With the impending demise of the iconic publisher Sierra, I figured it would fruitful to look around the office and see what items I could find that relate to the publisher/developer's beginnings. It's interesting that once I decided to keep an eye out for a specific company, I realized that I had a lot of things I could relate to it. Makes me wonder how much I will regret not photographing absolutely everything I come across, since most of it ties directly to some potential theme. With that said, I'm going to dive into the first segment of a two-maybe-three part series on the beginnings of Sierra. The first installment will look back on Sierra before it was Sierra, when it was a small company called On-Line Systems that started on the kitchen table of Roberta and Ken Williams.
Imagine if you will, a more innocent time, a time before first person shooters and violence debates, before the coming dominance of graphics over substance (not totally, but I'm trying to be dramatic here :P), when the most immersive, and narratively rich games were simply text based. At this time, 1979 to be exact, a Fortran developer named Ken Williams had been bringing his TRS-80 home from work. He had started a new company on the side, named On-Line Systems, and was working on a Fortran compiler for the Apple II. The TRS-80, aside from being an inert hunk of metal and cathode, saw to it to draw his wife Roberta into the world of early text adventures, and as a result she decided to give it a go and make her own game. Their resulting collaboration became the first graphical-text adventure game in history, "Mystery House: Hi-Res Adventures #1". It took cues from previous adventure games, notably Scott Adams' Adventure International series (I have a good deal of those too, so they will get a post shortly), but added something startlingly new.....really, really, simple black and white pictures.
The game managed to sell rather well, and the Williams produced two more adventure games for the Hi-Res line, "The Wizard and the Princess/Adventure in Serenia", and "Mission: Asteroid", along with at least eight other titles within the burgeoning company's first two years. While I do not have any of those titles physically on hand (in fact the only one we do have in the collection is "Mission: Asteroid") I did recently find the first issue of the "On-Line Letter", a newsletter celebrating the first anniversary of On-Line Systems and providing close look at the beginnings of the Sierra behemoth. On-Line Letter Cover: Note the Scary Knight and Kitty!
There are numerous things to discuss contained within, but instead of just typing about them (since I love making you read this so, so much) I figured I'd just take pictures of the interesting stuff. First up is the back cover of the issue, featuring an ad for all three Hi-Res games, along with plot blurbs and cover illustrations. (A mild side-note, if you click on any picture here it will lead you to the image page for that picture, if you select "Original", you can get a much larger, and more readable version of each of these pages.)On-Line Letter Back: Definitely Not Screenshots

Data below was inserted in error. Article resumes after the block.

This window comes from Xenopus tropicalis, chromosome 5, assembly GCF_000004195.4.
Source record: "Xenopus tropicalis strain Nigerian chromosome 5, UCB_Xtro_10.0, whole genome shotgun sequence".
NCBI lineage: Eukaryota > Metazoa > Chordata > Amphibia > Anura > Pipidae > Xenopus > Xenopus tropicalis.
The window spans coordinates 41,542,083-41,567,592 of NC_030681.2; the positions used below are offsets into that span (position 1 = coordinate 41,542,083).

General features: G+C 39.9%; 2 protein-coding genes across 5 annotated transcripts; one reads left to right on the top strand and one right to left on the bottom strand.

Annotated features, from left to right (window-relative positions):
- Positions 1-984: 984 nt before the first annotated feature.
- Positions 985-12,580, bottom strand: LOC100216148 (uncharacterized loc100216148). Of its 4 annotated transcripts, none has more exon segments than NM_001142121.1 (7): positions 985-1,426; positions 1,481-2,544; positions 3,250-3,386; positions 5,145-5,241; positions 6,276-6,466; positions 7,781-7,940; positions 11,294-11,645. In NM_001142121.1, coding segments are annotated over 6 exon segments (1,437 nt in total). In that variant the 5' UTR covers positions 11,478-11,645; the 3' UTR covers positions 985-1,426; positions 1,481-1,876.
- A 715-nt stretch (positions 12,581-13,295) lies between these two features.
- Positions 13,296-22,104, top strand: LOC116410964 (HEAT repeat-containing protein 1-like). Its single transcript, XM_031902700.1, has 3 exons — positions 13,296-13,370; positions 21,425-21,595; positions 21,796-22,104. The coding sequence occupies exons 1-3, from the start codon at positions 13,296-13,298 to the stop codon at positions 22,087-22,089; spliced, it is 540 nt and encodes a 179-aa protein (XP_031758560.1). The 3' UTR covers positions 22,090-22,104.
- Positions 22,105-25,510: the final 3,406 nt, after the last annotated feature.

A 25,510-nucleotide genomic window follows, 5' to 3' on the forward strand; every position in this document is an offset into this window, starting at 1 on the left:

And now the table of contents, just to give everyone a nice enumeration of what's inside. I'm impressed that whoever edited this managed to have two different interpretations of how to spell "strategy" present on a single page. On-Line Letter TOC: Starkly Utilitarian Design
The last picture relates to the article "Winning Stratagies[sic] for Adventures". Written by Roberta Williams, it introduces adventure games to those not in the know, and suggests various approaches for the successful completion of the now-introduced genre. I left the original image (in the gallery) rather large, so the article is completely readable if you click on it, and in my opinion very cute and humble. On-Line Letter Roberta Williams Article: Stratagies With An "E"
Sadly, when I first found this the other week I decided not to take a picture of the On-Line Systems anniversary party page. It featured people from the early eighties (a theme of this blog if you haven't noticed) enjoying what looked like a California themed ho-down, and men who look like Ewoks wearing aviator sunglasses (though Ewoks didn't yet exist, so I guess they are proto-Ewoks). I'm upset that I didn't take a picture of it, because I think it allows you to see (as these other pages do) the small and familial nature of a company that would balloon into one of PC gaming's most prominent companies.
The next installment will feature lots of early "Sierra Vision" PC titles, and introduces the first incarnation of Sierra's famous mountain logo. So, from all of us here at the Cabrinety Blog to all you out there in Internetland, good night/morning/afternoon.